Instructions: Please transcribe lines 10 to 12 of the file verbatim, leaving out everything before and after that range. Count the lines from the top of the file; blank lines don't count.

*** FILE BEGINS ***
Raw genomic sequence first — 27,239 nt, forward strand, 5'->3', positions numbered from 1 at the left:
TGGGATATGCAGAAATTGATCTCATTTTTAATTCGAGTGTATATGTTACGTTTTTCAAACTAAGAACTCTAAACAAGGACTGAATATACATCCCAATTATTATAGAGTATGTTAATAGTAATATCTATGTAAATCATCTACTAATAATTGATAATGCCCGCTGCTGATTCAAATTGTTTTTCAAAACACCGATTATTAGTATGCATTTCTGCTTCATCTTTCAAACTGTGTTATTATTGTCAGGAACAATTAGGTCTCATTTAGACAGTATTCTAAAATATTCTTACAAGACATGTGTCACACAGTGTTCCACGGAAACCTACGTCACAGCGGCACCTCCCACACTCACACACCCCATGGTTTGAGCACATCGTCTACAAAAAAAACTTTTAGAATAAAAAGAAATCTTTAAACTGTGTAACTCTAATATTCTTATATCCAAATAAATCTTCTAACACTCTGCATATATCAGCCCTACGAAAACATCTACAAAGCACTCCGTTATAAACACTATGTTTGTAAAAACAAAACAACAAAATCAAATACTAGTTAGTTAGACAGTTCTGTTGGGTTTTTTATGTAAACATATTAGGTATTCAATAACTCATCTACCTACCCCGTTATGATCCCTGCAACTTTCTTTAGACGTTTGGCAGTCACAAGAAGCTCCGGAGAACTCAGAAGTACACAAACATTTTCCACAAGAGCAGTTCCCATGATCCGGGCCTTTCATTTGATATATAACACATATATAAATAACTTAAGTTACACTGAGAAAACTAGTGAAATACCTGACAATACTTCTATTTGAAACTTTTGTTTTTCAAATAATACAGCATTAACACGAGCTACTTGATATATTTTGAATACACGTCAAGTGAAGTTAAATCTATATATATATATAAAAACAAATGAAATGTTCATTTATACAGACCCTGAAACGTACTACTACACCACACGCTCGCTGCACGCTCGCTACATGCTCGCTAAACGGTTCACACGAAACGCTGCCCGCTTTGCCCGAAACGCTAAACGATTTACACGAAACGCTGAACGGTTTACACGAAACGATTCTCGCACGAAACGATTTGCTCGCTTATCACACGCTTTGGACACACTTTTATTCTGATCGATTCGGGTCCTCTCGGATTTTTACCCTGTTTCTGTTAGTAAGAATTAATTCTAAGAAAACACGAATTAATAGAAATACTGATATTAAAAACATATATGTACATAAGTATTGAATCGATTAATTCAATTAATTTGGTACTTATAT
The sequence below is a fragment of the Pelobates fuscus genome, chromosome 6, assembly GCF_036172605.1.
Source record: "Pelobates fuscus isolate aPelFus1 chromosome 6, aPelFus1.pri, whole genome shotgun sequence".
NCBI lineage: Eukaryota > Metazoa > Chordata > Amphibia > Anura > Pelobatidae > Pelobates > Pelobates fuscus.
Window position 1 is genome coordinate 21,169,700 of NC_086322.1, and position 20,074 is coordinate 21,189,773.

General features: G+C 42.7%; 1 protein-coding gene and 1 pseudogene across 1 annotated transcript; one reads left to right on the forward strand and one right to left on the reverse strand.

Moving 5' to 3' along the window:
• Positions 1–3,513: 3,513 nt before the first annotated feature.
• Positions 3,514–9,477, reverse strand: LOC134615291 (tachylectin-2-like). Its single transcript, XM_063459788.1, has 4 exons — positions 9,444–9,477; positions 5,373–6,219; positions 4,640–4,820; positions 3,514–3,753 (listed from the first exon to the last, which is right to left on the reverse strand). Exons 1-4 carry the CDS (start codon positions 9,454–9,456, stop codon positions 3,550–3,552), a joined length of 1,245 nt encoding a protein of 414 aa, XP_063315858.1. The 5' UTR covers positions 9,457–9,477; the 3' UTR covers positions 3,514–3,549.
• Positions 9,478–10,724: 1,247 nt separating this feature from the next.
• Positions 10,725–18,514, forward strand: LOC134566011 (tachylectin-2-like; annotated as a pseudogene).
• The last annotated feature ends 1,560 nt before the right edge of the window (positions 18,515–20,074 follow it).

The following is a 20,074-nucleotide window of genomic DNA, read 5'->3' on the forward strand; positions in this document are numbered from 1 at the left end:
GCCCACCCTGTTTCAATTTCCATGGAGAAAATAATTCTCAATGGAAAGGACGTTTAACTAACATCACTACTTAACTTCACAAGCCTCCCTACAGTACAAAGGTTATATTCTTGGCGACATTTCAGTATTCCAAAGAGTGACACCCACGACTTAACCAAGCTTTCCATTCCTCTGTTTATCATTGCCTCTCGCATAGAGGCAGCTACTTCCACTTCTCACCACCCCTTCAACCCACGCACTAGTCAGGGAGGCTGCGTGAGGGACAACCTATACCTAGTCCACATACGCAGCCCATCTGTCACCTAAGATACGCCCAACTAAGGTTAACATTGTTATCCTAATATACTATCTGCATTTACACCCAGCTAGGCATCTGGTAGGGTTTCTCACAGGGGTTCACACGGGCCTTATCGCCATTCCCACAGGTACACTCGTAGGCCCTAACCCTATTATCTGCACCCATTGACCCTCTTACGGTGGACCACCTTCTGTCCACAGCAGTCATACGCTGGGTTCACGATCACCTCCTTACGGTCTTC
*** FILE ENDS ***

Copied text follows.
• Positions 3,514–9,477, reverse strand: LOC134615291 (tachylectin-2-like). Its single transcript, XM_063459788.1, has 4 exons — positions 9,444–9,477; positions 5,373–6,219; positions 4,640–4,820; positions 3,514–3,753 (listed from the first exon to the last, which is right to left on the reverse strand). Exons 1-4 carry the CDS (start codon positions 9,454–9,456, stop codon positions 3,550–3,552), a joined length of 1,245 nt encoding a protein of 414 aa, XP_063315858.1. The 5' UTR covers positions 9,457–9,477; the 3' UTR covers positions 3,514–3,549.
• Positions 9,478–10,724: 1,247 nt separating this feature from the next.
• Positions 10,725–18,514, forward strand: LOC134566011 (tachylectin-2-like; annotated as a pseudogene).